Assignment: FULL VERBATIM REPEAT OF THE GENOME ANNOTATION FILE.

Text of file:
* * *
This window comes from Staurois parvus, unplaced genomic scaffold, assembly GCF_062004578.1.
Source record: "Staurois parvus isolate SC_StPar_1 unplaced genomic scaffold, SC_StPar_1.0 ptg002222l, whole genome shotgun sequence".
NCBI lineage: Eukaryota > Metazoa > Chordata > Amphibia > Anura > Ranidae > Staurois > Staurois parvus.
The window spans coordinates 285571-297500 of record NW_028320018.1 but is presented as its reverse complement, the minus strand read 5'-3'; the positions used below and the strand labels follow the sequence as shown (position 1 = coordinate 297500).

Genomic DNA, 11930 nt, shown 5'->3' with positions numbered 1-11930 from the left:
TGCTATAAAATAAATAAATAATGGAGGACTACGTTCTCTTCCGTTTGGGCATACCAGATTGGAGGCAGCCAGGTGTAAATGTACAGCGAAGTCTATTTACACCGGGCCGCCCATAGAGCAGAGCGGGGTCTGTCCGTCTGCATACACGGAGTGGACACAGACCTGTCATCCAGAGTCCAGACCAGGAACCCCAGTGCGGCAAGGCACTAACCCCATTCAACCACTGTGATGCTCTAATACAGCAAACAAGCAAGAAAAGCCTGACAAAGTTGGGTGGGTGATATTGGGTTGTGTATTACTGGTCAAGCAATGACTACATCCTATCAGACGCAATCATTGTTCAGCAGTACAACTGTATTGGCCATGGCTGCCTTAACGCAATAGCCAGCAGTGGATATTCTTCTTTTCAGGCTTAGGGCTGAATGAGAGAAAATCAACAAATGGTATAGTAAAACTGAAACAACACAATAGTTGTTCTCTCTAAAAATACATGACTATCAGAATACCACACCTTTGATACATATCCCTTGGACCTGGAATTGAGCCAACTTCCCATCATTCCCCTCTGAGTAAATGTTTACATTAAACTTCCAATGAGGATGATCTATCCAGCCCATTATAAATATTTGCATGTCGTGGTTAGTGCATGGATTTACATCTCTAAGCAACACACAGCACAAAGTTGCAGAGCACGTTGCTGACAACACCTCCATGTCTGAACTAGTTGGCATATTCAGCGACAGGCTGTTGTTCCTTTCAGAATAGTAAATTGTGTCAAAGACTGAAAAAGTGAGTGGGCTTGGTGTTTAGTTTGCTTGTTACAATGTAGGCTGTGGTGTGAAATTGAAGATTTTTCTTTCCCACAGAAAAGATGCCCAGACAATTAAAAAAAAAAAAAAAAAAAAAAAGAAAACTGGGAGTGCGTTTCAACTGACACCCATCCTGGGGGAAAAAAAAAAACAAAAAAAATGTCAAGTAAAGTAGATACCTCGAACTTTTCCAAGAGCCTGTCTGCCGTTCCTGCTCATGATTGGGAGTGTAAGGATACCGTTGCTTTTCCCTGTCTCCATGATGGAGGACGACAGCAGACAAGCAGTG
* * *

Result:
This window comes from Staurois parvus, unplaced genomic scaffold, assembly GCF_062004578.1.
Source record: "Staurois parvus isolate SC_StPar_1 unplaced genomic scaffold, SC_StPar_1.0 ptg002222l, whole genome shotgun sequence".
NCBI lineage: Eukaryota > Metazoa > Chordata > Amphibia > Anura > Ranidae > Staurois > Staurois parvus.
The window spans coordinates 285571-297500 of record NW_028320018.1 but is presented as its reverse complement, the minus strand read 5'-3'; the positions used below and the strand labels follow the sequence as shown (position 1 = coordinate 297500).

Genomic DNA, 11930 nt, shown 5'->3' with positions numbered 1-11930 from the left:
TGCTATAAAATAAATAAATAATGGAGGACTACGTTCTCTTCCGTTTGGGCATACCAGATTGGAGGCAGCCAGGTGTAAATGTACAGCGAAGTCTATTTACACCGGGCCGCCCATAGAGCAGAGCGGGGTCTGTCCGTCTGCATACACGGAGTGGACACAGACCTGTCATCCAGAGTCCAGACCAGGAACCCCAGTGCGGCAAGGCACTAACCCCATTCAACCACTGTGATGCTCTAATACAGCAAACAAGCAAGAAAAGCCTGACAAAGTTGGGTGGGTGATATTGGGTTGTGTATTACTGGTCAAGCAATGACTACATCCTATCAGACGCAATCATTGTTCAGCAGTACAACTGTATTGGCCATGGCTGCCTTAACGCAATAGCCAGCAGTGGATATTCTTCTTTTCAGGCTTAGGGCTGAATGAGAGAAAATCAACAAATGGTATAGTAAAACTGAAACAACACAATAGTTGTTCTCTCTAAAAATACATGACTATCAGAATACCACACCTTTGATACATATCCCTTGGACCTGGAATTGAGCCAACTTCCCATCATTCCCCTCTGAGTAAATGTTTACATTAAACTTCCAATGAGGATGATCTATCCAGCCCATTATAAATATTTGCATGTCGTGGTTAGTGCATGGATTTACATCTCTAAGCAACACACAGCACAAAGTTGCAGAGCACGTTGCTGACAACACCTCCATGTCTGAACTAGTTGGCATATTCAGCGACAGGCTGTTGTTCCTTTCAGAATAGTAAATTGTGTCAAAGACTGAAAAAGTGAGTGGGCTTGGTGTTTAGTTTGCTTGTTACAATGTAGGCTGTGGTGTGAAATTGAAGATTTTTCTTTCCCACAGAAAAGATGCCCAGACAATTAAAAAAAAAAAAAAAAAAAAAAAGAAAACTGGGAGTGCGTTTCAACTGACACCCATCCTGGGGGAAAAAAAAAAACAAAAAAAATGTCAAGTAAAGTAGATACCTCGAACTTTTCCAAGAGCCTGTCTGCCGTTCCTGCTCATGATTGGGAGTGTAAGGATACCGTTGCTTTTCCCTGTCTCCATGATGGAGGACGACAGCAGACAAGCAGTG